In Hawaiian mythology, Nu’u was a man who built an ark with which he escaped a Great Flood. He landed his vessel on top of Mauna Kea on the Big Island. Nu’u mistakenly attributed his safety to the moon, and made sacrifices to it. Kane, the creator god, descended to earth on a rainbow and explained Nu’u’s mistake.

Huh? We searched further. Hawaiian Mythology by Martha Beckwith gives a few different versions of the story, one with no boat at all, and states that the natives’ legend was intermingled with stories told to them by missionaries. That guy ain’t Noah either.

We searched for Hambo’s other names for Noah — Noe, Noeh, and Nol — but we couldn’t find them. If you know who they are (or were), dear reader, please let us know.

For the moment, we intend to stick with our top ten reasons. If there really is another legend about Noah and the global flood out there — one that isn’t the result of missionary influence — we’ll make an appropriate notation in our original post.

Copyright © 2014. The Sensuous Curmudgeon. All rights reserved.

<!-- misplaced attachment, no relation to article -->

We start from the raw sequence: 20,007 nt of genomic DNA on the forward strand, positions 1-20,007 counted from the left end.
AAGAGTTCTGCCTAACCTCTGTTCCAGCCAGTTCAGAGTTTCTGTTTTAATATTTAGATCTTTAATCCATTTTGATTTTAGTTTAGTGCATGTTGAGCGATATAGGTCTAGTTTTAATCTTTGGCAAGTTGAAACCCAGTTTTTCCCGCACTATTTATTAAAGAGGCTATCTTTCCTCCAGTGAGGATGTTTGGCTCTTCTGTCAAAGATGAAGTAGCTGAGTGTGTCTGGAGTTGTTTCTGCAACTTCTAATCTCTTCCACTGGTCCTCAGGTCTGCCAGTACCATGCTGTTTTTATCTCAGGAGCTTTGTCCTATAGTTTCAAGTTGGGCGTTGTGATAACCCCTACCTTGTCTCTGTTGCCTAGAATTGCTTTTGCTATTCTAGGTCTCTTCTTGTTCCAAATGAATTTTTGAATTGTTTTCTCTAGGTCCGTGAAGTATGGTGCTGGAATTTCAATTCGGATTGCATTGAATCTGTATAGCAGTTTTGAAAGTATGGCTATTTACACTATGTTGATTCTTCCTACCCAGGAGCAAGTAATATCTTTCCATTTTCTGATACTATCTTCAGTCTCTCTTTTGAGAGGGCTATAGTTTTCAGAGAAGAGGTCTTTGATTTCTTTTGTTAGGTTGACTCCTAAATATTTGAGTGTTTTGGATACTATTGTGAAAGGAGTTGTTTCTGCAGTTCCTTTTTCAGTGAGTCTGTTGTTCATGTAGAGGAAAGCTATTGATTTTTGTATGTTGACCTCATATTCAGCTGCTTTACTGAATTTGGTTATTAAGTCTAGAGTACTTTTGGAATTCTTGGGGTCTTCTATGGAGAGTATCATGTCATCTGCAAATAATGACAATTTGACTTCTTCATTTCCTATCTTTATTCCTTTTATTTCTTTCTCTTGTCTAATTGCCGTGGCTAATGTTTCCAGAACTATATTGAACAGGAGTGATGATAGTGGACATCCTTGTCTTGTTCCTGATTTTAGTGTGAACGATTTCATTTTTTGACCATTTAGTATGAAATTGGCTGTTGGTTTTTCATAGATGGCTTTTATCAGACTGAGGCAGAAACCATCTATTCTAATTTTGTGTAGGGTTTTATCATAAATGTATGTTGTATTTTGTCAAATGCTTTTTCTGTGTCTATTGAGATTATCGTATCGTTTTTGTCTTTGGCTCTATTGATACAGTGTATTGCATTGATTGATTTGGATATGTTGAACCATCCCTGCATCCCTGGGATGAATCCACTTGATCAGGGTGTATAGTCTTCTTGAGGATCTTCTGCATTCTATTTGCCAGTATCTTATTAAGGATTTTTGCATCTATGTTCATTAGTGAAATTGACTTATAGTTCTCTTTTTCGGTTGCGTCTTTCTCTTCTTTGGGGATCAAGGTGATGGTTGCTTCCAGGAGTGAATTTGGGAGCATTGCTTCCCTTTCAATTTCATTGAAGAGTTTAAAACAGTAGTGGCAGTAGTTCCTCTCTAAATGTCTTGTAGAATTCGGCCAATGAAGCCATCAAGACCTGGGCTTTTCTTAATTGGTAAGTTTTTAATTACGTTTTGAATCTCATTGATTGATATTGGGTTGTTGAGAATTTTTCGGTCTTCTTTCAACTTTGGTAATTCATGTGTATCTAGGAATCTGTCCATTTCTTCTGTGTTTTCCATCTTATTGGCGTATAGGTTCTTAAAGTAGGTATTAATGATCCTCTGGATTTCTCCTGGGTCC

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12 responses to “Other Names for Noah?

  1. I think you’re safe. If “Noah”, or anyone identifiable as the Noah of the biblical flood appeared in the myths of any unrelated culture it would have been widely publicized and trumpeted by not only Ham but Christian apologists everywhere. The fact is, we know the myths (of the major cultures and religions, at least) and so far – no Noah. At this point, finding Noah in another culture would be highly suspicious, like the Hawaiian example.

  2. Hey, Mr. Fussy, they all start with an “N” don’t they? This is creation science, remember? You’re **supposed** to stop at the first superficial correlation that seems favorable to your pre-arranged endpoint.

  3. Sanskrit “nauh” means “boat”.

  4. More evidence here that Hambo and his merry band just make stuff up, knowing as they do that their target audience are too stupid and lazy to check for anything approaching reality. . . .Not that those droolers would recognize reality, mind you.

  5. There are flood myths all over the world, but they don’t match up for dates or other details.